Happiness as a way of life

Right after I brag about my unbroken record, I go ahead and break it. Sigh. Sometimes life intervenes. You learn to go with the flow and in my case, that meant sacrificing the blog for that day. But today is a new day and with every such new day, you have an obligation to yourself to let any misgivings, upsets from the previous day set with the sun.

While I was pondering over how to make today better, I remembered Louie, our perpetually happy Jamaican cab driver. We were at breakfast at our resort on our second day in Negril, and decided we needed to venture outside and get a feel for the culture. What better way to do it than ask a native or better yet, have a native show you the ropes…plus we also had reservations about venturing out alone, after being followed home the night before by a Rastafarian who wanted us to buy him dinner. Took us a couple days to figure out most people there were harmless….just poor and very chatty!

We asked our cook, Colette if she knew a reliable cab driver that we could charter for the day. She made a call and 30 minutes later, announced that our driver was here. As I turn around and my gaze falls upon this rotund, potbellied man with a toothless (well he has a few teeth I admit) grin, headed our way. If you can imagine love at first sight! 🙂 Louie is one of those people you instantly like..period! From there on began our week-long courtship. He’d show up every day at 9 AM JST (Jamaican Standard Time) which really is 10:30 AM, to take us around the city to spots the natives hung out at. A hole-in-the-wall place that served the best escoviched fish on the planet, jerk pork (a mandatory try!), Tastee patties (a Jamaican staple) and then there was the local arts market with the shops that sold everything from paintings to clothes to jewelry to beautiful wood carved sculptures. Louie knew everything and everyone. He never met a person he didn’t know and you could tell all his friends loved him. He was also a master negotiator…not only did he know the best places to find anything, he also knew how to haggle. A one-stop-shop cabbie!

The entire time being out and about with him, the theme that made itself apparent was of a population that was content just being. Now while some of this can be attributed to the highly potent and actively consumed weed and grass, 😉 most of it is predominantly the natural disposition of the people.

Negril’s economy is driven primarily by tourism. Yes, there are sugar farms owned by a few rich farmers, holiday resorts hiring local help, haberdashery stores and the revered Appleton dark rum factory. (side note, I prefer Blackwell rum). Those that don’t belong in these above categories though, do odd jobs here and there to supplement their meager income. This means that most of the locals live at or below poverty line. Yet for people that have such little, they are happy – happy to see you, happy to share what little they have with you, happy to regale you with folklore and anecdotes. Made me realize how shallow we are…we have so much to be thankful for, yet I was annoyed it was so hot that my shirt was clinging to me from all the sweat or that benches at all these local watering holes were covered in a thin layer of dust or some trivial matter. Watching these people simply enjoy whatever life sent their way was a refreshing change. I returned back to mainland US with the intent of imbibing this mindset. Time passed by and I forgot this promise I had made to myself.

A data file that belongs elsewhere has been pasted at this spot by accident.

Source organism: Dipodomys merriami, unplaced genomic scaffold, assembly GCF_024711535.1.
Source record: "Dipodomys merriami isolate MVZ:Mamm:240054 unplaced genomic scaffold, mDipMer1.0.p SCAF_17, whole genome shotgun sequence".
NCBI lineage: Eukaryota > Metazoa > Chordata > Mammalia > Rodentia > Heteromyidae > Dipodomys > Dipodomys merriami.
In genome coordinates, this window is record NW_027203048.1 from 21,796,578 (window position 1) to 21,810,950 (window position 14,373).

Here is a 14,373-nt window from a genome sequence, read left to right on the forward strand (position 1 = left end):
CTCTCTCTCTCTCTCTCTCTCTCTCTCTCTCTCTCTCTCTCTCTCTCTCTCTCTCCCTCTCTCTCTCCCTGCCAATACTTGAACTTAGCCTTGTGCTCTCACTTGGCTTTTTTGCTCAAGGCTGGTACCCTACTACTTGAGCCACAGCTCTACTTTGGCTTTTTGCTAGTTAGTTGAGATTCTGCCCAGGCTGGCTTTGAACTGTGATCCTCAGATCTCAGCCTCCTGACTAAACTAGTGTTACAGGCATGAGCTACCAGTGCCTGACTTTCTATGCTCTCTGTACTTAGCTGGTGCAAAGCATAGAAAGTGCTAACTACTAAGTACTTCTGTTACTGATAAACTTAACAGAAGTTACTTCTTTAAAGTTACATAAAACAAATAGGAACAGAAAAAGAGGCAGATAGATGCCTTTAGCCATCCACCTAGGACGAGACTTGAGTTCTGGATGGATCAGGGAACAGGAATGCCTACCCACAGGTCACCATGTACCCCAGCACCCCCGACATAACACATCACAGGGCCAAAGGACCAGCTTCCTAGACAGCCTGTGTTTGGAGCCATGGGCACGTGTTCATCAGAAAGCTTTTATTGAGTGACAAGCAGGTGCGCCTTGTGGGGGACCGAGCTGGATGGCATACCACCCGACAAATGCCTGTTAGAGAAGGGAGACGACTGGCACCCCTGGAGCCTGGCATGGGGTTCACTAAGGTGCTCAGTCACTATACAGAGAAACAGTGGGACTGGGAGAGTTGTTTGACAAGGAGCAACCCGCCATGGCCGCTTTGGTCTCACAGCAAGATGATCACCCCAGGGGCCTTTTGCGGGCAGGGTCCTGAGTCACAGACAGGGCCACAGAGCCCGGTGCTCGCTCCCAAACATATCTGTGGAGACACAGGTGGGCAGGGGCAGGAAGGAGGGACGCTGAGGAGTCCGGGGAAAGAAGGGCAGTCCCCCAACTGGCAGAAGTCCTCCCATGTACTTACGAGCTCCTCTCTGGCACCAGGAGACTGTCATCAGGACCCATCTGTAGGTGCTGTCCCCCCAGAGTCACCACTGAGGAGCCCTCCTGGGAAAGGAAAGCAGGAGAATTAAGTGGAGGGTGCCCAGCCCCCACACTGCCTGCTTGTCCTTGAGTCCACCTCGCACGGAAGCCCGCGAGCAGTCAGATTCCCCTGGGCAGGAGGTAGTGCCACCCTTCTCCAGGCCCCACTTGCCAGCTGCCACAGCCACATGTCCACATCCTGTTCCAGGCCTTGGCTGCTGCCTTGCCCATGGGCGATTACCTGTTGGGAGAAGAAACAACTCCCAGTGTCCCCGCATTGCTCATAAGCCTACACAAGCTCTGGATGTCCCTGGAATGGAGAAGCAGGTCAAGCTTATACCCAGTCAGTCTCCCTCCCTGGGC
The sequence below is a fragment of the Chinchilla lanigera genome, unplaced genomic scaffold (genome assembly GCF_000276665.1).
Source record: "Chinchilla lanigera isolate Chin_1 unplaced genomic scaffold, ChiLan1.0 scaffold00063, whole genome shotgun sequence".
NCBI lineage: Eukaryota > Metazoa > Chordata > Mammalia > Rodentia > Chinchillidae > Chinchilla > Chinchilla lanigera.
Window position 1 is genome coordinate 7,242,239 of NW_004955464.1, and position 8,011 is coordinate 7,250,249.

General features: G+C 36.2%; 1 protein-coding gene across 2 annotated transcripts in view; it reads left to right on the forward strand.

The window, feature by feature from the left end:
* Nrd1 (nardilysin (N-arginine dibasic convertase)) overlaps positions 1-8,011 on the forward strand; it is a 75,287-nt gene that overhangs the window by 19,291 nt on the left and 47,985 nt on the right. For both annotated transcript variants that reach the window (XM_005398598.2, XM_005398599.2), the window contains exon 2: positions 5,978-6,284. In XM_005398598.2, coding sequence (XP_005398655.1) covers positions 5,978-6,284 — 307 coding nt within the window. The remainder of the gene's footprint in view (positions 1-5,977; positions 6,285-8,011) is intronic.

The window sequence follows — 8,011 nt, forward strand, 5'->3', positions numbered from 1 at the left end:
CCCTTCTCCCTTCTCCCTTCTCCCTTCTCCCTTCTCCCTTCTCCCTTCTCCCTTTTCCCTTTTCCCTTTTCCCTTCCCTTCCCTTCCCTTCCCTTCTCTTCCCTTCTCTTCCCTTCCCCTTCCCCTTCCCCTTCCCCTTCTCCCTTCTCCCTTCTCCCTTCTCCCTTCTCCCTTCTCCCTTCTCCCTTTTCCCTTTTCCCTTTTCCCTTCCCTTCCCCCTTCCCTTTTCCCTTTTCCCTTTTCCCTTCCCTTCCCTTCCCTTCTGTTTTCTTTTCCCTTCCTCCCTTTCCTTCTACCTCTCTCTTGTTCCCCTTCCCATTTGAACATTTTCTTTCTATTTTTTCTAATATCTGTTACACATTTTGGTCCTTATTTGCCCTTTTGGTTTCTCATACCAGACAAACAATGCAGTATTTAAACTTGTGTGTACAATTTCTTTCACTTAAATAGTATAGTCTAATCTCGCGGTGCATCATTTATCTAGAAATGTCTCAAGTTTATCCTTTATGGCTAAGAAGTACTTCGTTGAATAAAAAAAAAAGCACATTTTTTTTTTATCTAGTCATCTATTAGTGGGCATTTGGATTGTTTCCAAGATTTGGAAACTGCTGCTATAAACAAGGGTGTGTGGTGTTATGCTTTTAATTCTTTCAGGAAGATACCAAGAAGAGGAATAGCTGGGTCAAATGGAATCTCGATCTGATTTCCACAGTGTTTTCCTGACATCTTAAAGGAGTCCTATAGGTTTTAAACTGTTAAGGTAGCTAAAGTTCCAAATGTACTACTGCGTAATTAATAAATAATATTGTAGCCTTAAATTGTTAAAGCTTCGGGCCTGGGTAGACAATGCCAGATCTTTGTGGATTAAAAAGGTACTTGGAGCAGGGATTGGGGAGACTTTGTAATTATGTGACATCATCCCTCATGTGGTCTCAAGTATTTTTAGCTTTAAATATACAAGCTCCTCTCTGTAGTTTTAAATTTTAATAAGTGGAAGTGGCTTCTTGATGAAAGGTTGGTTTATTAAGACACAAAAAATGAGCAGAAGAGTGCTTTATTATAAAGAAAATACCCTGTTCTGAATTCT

Yesterday as I moped and bitched over all the injustice and cruelties (dramatic flair intended), I was suddenly reminded of how entitled and spoiled I was being. How in Jamaica, I saw people with far more to worry about and far less to fix their worries with, still smiling and keeping their faith that all will be well in the end. That was a sharp wake up call. I’m not saying I won’t slip into my old ways anytime soon (after all I’m not Jamaican and I am female, so bitching is my birthright 🙂 ) but I hope every time I do, I can pull up the picture of Louie, Colette and me standing at the bar, grinning at the camera and tell myself all will be well!

As a parting note, on our last day there, we gave Louie a 6-pack of Red Stripe beer (the Jamaican real deal!) and instead of taking it all home for himself, he handed it out to the resort gardener, the resort security guy and a poor fellow sitting outside. Such is the generosity!

 

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2 thoughts on “Happiness as a way of life

  1. I get into my own bitchy moods and it takes a mental army to pull me back to reality. It’s nice to gain perspective from other people, like the Jamaican locals you met! I felt much the same in Cuba. Happy, light hearted people who worked so hard to keep their family fed and clothed. It’s wonderful to learn from others. 🙂

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    1. Oh I hear you! It was amazing watching these people continue to focus on the goodness and have faith the bad things will fix themselves. It’s usually the ones with not much that are the most happy. Good learning for sure. Glad you liked the post and TY for the comment.

      Liked by 1 person

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